We would posit that his confidence in his own instincts had risen from decades of painstaking preparation. After graduating with a degree in economics from Wesleyan University, Belichick accepted a $25 per week position as a glorified gopher for the Baltimore Colts. Over the next ten years he coached special teams, tight ends, linebackers, and wide receivers for three other NFL teams. His work ethic became legendary. He devoured game film, preparing for each opponent as if it were a Super Bowl. What some coaches saw as boring details, Belichick saw as an advantage. Don’t sweat the small stuff? That wasn’t Belichick’s philosophy. One opportunity could change a game and Belichick wanted to recognize it when he saw it.

Belichick’s growth continued when he became defensive coordinator of the New York Giants under head coach Bill Parcells. With the Giants, he learned the game wasn’t just X’s and O’s. He had to manage his players. “We never went into a game that we weren’t mentally prepared for while Bill was coach,” said Hall of Fame linebacker Lawrence Taylor. Belichick’s work ethic was contagious. His players felt like they had an edge. He convinced them they were playing chess while everyone else was playing checkers. Belichick became known as “Doom” because he trained his players to consider the bad outcomes of every play. The games were easy for the players because Belichick had already taken them through every scenario in practice. Why is it so easy for Belichick to go for it on fourth-down? It’s just another play in a lifetime of plays. He’s paid his dues.

This isn’t a sports column, so what does this have to do with investing? Yogi Berra famously said, “In theory there is no difference between theory and practice. In practice there is.” It was easy for the economist we cited to theorize that football coaches should defy conventional wisdom. It’s tougher to do in practice. It’s not enough to be different; you also have to be right. You quickly learn in investing that you aren’t just competing against the market averages, you’re competing against other people, and the competition is fiercer than any NFL game. Everyone is smart. Everyone works hard. How does an investor separate from the pack? One way is consistency of effort. A football game often comes down to a few plays. Similarly, it only takes a few investment opportunities to separate a great record from a good one. The problem is one never knows when those opportunities will come, so you’re always watching, waiting.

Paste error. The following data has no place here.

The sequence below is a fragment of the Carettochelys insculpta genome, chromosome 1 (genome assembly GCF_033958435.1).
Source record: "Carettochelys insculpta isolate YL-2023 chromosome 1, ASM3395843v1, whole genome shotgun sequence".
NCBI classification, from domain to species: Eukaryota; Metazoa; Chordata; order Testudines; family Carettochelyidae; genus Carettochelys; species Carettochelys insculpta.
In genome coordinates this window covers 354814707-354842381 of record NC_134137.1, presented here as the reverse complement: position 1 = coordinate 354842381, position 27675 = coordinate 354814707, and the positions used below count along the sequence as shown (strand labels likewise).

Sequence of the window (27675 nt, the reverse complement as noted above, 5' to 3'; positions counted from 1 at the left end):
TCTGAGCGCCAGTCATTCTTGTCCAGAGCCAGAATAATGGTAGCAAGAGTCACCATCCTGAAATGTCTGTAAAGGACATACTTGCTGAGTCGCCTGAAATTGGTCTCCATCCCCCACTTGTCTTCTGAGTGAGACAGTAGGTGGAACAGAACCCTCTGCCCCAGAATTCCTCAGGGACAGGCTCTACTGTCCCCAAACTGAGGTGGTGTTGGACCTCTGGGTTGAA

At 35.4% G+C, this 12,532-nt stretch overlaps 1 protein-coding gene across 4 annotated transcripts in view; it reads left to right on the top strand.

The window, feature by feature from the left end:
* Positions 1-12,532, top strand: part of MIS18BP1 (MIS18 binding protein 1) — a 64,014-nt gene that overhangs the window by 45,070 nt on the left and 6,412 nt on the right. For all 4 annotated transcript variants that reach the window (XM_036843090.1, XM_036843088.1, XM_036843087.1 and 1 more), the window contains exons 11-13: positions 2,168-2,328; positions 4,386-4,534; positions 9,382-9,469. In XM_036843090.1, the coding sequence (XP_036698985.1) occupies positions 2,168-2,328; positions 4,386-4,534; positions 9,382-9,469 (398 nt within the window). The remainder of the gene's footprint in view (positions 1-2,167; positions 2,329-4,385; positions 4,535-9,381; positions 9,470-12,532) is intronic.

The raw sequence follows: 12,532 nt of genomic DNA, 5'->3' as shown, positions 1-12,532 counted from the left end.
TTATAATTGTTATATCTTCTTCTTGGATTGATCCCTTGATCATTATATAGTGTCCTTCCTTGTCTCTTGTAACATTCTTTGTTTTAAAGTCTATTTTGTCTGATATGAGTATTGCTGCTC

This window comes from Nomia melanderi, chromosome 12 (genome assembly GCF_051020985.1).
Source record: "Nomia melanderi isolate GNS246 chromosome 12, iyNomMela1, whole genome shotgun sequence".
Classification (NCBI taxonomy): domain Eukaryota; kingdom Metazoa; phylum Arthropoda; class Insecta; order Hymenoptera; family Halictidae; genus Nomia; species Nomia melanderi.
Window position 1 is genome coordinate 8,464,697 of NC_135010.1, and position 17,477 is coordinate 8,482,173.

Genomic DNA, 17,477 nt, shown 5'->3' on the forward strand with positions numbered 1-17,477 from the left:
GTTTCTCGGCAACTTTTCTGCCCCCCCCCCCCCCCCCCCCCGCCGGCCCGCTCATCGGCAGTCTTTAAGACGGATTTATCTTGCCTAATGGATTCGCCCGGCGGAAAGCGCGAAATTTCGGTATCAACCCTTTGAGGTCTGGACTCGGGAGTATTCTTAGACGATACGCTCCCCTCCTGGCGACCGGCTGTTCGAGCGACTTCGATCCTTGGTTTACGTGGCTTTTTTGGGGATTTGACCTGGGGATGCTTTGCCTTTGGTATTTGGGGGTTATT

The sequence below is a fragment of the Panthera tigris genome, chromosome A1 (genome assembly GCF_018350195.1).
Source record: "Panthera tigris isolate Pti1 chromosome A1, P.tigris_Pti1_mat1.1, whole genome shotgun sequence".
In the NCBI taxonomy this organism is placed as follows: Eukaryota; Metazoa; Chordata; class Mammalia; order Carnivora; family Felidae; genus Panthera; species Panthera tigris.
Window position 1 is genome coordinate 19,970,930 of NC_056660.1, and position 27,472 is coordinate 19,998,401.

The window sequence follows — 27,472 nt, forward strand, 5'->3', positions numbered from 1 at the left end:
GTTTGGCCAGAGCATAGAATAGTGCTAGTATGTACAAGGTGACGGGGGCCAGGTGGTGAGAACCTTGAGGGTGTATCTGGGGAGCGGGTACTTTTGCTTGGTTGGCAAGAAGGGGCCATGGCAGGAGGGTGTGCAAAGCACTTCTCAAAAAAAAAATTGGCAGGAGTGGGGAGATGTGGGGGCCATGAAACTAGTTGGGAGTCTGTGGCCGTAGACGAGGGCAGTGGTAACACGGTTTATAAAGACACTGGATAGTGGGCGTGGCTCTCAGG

There is nothing glamorous about investment research. It’s tedious, hard detail work. The job is equivalent to low-order detective tasks – finding sources of information, looking for clues, trying to figure out what’s going on. You have to simultaneously understand the companies – their products, financials, management, industry structure and then decide if their market price accurately reflects their true value and future prospects. There is no magic formula. There are no shortcuts. It’s laborious, grinding work and not everyone wants to do it. We do.

We appreciate your support and belief in our program.

Samuel Harvey
Samuel C. Harvey

We are pleased to offer you upon request and without charge a copy of Part 2A of our Form ADV. This disclosure document contains information about the business practices and procedures of Harvey Investment Company, LLC. Please call us at (502) 339-8270, if you would like a copy.